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Wednesday, Apr. 16, 2014
My how things have changedPosted Monday, June 15, 2009, at 10:11 AM
When you cross into my age group -- just a short leap into the senior citizen category and a few steps away from full-blown senility, you spend a lot of your time remembering how things were back in the "good old days."
I'm not sure why, but these days, my mind seems to be perched in a rocking chair on memory lane thinking back about the way it all was.
I was born in 1953 -- a year before the first televisions were marketed for commercial use and long before we knew anything about cable and satellite television channels, pay-for-view, high definition, DVRs, DVDs, Blue Ray, split screens or even a color television signal.
I remember the Schneider household didn't get our first TV box until about 1961 when I was in the first grade. It was an ugly looking thing with a tiny square screen that didn't hardly measure more than 14 inches across. Of course, it was a black and white floor model, but we were proud of it.
I was also born before frozen foods, Xerox, contact lenses, Frisbees and the birth control pill.
And yes, that was before pantyhose, credit cards, dishwashers, clothes dryers, underwire bras, air-conditioners, drip-dry clothes, hand-held blow dryers, Botox and microwave ovens.
It was a time when Sunday Mass was still recited in Latin and closets were for clothes, not for "coming out of."
It was also a time before gay rights, same-sex marriages, computer dating, the Internet, day-care centers, interventions, group therapy or that darned class basketball system in the state of Indiana.
Parental discipline was also much different in the "old days."
With my mother, there was no part of discipline that included anything that resembled this modern-day "time-out" stuff that I hear about from the "younger" generation.
With her, it was quick justice and she was the prosecutor, judge and the jury. There was no due process, testimony or excuses. When you messed up, you expected to have the seat of your pants warmed up and it was wasn't from a sudden change in the temperature outdoors.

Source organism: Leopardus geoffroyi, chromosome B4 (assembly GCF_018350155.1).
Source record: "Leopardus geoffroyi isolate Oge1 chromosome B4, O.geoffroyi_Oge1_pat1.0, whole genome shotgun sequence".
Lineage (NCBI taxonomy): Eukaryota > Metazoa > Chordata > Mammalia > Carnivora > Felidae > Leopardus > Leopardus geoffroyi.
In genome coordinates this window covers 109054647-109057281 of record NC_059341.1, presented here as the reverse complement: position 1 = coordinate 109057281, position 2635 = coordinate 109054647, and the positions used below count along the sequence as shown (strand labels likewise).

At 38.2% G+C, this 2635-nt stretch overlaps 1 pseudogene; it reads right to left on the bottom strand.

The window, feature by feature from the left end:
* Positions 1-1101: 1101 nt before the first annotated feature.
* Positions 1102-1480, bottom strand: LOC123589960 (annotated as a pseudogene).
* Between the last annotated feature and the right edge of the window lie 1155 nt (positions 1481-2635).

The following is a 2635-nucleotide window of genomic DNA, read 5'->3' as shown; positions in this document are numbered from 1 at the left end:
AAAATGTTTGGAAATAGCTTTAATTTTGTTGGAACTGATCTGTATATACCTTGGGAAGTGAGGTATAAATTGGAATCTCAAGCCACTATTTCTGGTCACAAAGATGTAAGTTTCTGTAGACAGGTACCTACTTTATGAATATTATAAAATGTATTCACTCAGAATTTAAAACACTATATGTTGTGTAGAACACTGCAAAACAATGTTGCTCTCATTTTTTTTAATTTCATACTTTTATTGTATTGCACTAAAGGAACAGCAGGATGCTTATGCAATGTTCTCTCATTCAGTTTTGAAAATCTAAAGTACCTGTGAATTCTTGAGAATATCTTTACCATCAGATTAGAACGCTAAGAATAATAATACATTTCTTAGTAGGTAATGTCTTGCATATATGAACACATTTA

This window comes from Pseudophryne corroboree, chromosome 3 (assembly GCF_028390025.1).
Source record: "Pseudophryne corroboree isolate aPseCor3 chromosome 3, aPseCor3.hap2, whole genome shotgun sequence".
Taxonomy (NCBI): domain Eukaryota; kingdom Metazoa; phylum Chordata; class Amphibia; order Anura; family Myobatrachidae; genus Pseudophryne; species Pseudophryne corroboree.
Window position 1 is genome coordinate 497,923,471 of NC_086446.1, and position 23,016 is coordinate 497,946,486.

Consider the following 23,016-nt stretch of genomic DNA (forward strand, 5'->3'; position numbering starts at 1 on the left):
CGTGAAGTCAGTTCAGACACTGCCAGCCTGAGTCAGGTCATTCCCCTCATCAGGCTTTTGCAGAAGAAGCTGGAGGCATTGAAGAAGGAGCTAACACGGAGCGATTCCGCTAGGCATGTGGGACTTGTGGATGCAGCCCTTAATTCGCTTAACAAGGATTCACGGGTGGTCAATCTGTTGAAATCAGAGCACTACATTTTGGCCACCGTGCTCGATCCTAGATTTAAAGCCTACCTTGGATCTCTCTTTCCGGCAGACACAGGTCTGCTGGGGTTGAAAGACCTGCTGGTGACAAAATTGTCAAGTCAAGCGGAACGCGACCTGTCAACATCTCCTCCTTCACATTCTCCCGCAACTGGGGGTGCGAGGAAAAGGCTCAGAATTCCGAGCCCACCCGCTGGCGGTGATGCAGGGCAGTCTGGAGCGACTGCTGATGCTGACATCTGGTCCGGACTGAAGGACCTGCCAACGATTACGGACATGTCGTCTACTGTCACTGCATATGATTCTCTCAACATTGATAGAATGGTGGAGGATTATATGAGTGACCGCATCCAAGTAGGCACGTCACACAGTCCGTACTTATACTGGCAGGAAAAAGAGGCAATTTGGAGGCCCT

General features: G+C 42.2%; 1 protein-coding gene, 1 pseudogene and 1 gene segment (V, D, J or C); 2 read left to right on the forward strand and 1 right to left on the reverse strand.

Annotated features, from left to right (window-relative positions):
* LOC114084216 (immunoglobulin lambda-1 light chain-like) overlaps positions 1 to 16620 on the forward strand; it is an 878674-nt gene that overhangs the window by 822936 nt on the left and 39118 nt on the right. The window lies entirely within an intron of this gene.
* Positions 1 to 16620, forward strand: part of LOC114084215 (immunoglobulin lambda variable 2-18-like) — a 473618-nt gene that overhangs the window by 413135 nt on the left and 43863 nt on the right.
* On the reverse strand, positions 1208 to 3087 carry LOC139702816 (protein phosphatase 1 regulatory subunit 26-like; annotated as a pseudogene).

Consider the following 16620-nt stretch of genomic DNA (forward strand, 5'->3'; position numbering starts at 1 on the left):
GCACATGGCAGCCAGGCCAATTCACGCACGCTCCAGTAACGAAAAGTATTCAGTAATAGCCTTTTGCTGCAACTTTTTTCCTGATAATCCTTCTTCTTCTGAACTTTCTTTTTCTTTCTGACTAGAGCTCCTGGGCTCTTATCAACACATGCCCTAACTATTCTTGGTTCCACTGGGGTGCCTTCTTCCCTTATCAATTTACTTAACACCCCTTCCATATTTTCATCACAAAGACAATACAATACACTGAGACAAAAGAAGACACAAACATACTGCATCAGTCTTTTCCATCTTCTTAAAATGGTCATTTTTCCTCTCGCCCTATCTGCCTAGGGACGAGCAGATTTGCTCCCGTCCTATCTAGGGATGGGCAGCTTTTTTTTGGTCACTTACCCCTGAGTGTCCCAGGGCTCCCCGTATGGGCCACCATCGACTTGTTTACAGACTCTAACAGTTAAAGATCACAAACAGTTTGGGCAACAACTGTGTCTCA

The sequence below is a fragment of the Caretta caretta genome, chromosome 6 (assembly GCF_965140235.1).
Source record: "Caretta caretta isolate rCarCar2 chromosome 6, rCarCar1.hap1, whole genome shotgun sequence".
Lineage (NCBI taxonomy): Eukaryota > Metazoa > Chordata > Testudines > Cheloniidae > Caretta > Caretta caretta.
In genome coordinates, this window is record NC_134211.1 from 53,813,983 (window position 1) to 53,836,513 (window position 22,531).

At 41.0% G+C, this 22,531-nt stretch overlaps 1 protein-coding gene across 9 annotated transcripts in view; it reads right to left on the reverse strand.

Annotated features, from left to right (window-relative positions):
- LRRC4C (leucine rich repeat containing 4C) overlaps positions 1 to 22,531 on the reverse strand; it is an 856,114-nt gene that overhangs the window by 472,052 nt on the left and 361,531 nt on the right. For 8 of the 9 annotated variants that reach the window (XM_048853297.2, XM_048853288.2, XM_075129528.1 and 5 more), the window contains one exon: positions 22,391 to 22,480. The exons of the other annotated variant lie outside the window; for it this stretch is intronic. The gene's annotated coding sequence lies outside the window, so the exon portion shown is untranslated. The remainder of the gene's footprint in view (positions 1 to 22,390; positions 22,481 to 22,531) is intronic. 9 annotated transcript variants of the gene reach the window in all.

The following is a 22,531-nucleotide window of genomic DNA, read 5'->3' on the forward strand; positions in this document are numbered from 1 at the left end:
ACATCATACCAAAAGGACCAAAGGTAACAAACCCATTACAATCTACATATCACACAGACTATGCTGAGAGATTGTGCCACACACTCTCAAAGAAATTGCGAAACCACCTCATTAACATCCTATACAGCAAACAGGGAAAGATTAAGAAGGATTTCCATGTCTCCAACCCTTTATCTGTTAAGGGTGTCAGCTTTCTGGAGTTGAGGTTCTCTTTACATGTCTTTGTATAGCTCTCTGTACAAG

She wasn't mean or abusive, but when you crossed that disciplinary line that she had drawn clearly up, you just knew there were going to be consequences to be paid.
In my household that usually involved being dispatched with haste to the backyard in search of what my mother would consider a proper sized "switch" from that old maple tree.
And guess what, if you were sent to the principal's office at our school, you knew you were going to get a few licks from the wooden paddle and they didn't worry about a lawsuit. And, when you got home you got another whipping.
As a kid, I never heard of bottled water, FM radio, CDs, video games, electric typewriters, PCs, laptops, artificial hearts, the words "fat-free" on any kind of food items, word processors, text-messaging, yogurt, and guys wearing earrings.
We still had a party telephone line. We only made long distance calls on Sunday evenings after 9 p.m. and cellphones were not even imagined.
In our time, "Made in Japan" usually meant junk, time-sharing referred to togetherness -- not condominiums, thongs were worn on your feet, a "chip" meant a piece of wood, hardware really did mean hardware, and software wasn't even a word yet.
We hit the scene when there were still 5¢ and 10¢ stores, where you could actually buy things for a nickel or a dime.
The first summer I got my driver's license, gasoline sold for 25 cents a gallon for regular and Ethyl (a higher octane grade) sold for 32 cents a gallon.
There's an old country song that has a line that I'll always remember.
It goes like this: "When gas was 25 cents a gallon, love was only 50 cents away."
Now how true is that?
Whatever happened to those blinding flashbulbs, Brownie Hawkeye cameras and those pop-in film cassettes?
Do you remember your favorite TV shows and characters like Timmy and Lassie, The Ozzie and Harriet Show, Sky King, Tarzan, I Love Lucy, Leave it to Beaver, the Ed Sullivan Show, Bonanza, Gunsmoke, Captain Kangaroo or Howdy Doody?
And remember in our day, "grass" was mowed, ""pot"" was something you cooked in, "Coke" was a soft drink and AIDS were helpers in the principal's office at our school.
My how things have changed.
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